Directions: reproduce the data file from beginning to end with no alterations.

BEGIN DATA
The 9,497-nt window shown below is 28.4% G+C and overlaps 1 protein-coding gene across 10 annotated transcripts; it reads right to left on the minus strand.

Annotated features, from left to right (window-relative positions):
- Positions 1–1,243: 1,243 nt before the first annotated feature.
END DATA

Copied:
The 9,497-nt window shown below is 28.4% G+C and overlaps 1 protein-coding gene across 10 annotated transcripts; it reads right to left on the minus strand.

Annotated features, from left to right (window-relative positions):
- Positions 1–1,243: 1,243 nt before the first annotated feature.